• I agree with the idea of leaving Eden and putting in work and effort, even when making bread and sourcing ingredients, takes work. Like taking the subway to find instant yeast or mixing in the till you arms hurt. Although it’s not the same as sourcing from raw material and grinding them to the right consistency, I would like to think all bakers, new and old have the same amount of concentration and attention put into the making.
    • A point that surprised me was the historical points made around 23:00, how women had more babies, due to a high infantile death rate- they would give the new babies bread to suck on for nutrients instead of milk so the women can have more children for the family. This story/fact is both understandable due to the it’s social and historical context, yet, just for a moment I got the feeling of, knowing more about the history as also made me want to know less, as a female myself… Just an interesting thought that came through while listening.
    • My favourite quote: “When you plunge your hands into the kneading trough, even if you are working with a machine, and you feel the flour around your fingertips, you commune with the flour, you- it has a sensuality a vivacity a viscerality.”
  • Before starting the podcast I really didn’t think much about the actual eating of bread. I just thought it was the moment around the event of dinner or buying freshly made that I liked so much. Although growing up there have been a couple of defining moments.
    • The church I grew up in we used the circular disk bread with an embossed cross symbol, until Father David decided to bake bread every Sunday morning before service. He knew that I really liked the recipe so much that he would save the crust for me. I was the only youth that attended the church at that time and someone had to eat them, waste not, want not. As I got older I did attend less due to school and extra curricular activities. I was saddened to find that after he retired, they stopped making his recipe. I guess after thinking about that fond memory of the person and the place I still call a second home, It’s not just just the experience I have in that location but the bread itself that I have ties to.
    • I was at camp, a music camp that I wasn’t very fond of but I developed a nice breakfast tradition by sitting with the pianist. He taught me that toast has to be perfect and should not sit on a plate when you take it out of the toaster. They need to breath and maintain a crispiness on both side, have then leaning on your salt shaker in the morning until you are ready to butter them. I still do this now and often remember his words.
    • As a child, even now, I have been very fond of Pea Soup, green or yellow, It was co commonality that with any heavier soup in the winter we would either have bread to help eat it with or make grilled cheese, I still find that without a starch some dinners feel incomplete. We mainly use either a baguette or rye bread to complement the main course.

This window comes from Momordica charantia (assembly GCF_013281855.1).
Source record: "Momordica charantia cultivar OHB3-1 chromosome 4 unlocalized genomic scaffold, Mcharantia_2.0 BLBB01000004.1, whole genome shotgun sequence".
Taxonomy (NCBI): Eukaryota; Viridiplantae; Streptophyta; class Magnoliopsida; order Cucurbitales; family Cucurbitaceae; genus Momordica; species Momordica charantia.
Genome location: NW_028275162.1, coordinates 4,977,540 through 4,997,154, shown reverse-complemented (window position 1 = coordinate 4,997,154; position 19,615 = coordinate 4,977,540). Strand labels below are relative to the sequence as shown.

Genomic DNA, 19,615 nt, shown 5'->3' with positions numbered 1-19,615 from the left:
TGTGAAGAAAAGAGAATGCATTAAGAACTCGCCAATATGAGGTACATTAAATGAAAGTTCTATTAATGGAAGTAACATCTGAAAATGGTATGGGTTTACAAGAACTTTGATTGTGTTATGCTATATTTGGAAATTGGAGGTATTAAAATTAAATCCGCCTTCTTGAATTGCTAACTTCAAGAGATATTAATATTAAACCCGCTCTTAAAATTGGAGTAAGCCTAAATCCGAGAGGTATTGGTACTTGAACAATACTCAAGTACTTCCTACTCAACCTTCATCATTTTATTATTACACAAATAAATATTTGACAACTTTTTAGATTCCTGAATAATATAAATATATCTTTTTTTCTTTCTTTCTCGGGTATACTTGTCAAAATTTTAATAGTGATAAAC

• When my parent was living in Paris for school, since she didn’t have a lot of spending money she would go down to the bakery really early in the morning and wait by the back door, she had make friends with one of the staff and he always gave her the runoffs or halved pieces for breakfast. If she had more money that day she would splurge for a chocolate croissant.
    • My grandmother lived in Barbados for at least 25 years, almost every Christmas we would head down to visit her, we would spend days at the beach, since she got herself a membership to a yacht club in the last few years she was there we made it a tradition to order cinnamon sugar toast with tea in the afternoons. They were cut into soldiers, which was also my favourite as a kid, and the best thing I had all day, besides ice cream of course. I always asked to have the last piece. Since she moved back to Canada to be closer and, us stopped going a few years before, I don’t think we continued that tradition since. It’s something I miss that now remembering hopefully I can find a way to replicate it here.
  • On the topic of the pandemic: People were home, all of us were at home, the ones who could be, there was time, people spend much more time online surfing the internet for things to do besides Zoom calls and appearing for class. This includes parents, already avid bakers and the curious. Although production slowed in manufacturing, of things like yeast and grocery stores could restock the shelves as fast as people were buying… Birthdays didn’t stop, family dinners just became virtual, thanksgiving stuffing was still being made, brunch didn’t stop just looked different, bakery were still producing just changed how to deliver, people who once had full lives while living alone, not needed something to fill their time. Thus, bread became a way to pull people together as a common relabel base. The worst thing you can do to bread is forget an ingredient or burn it. It is a safe, consistent source of amusement and it makes you feel good, thats why people flocked, they needed something easy and certain because nothing else was.
Test Bread (made it for dinner with homemade fish chowder)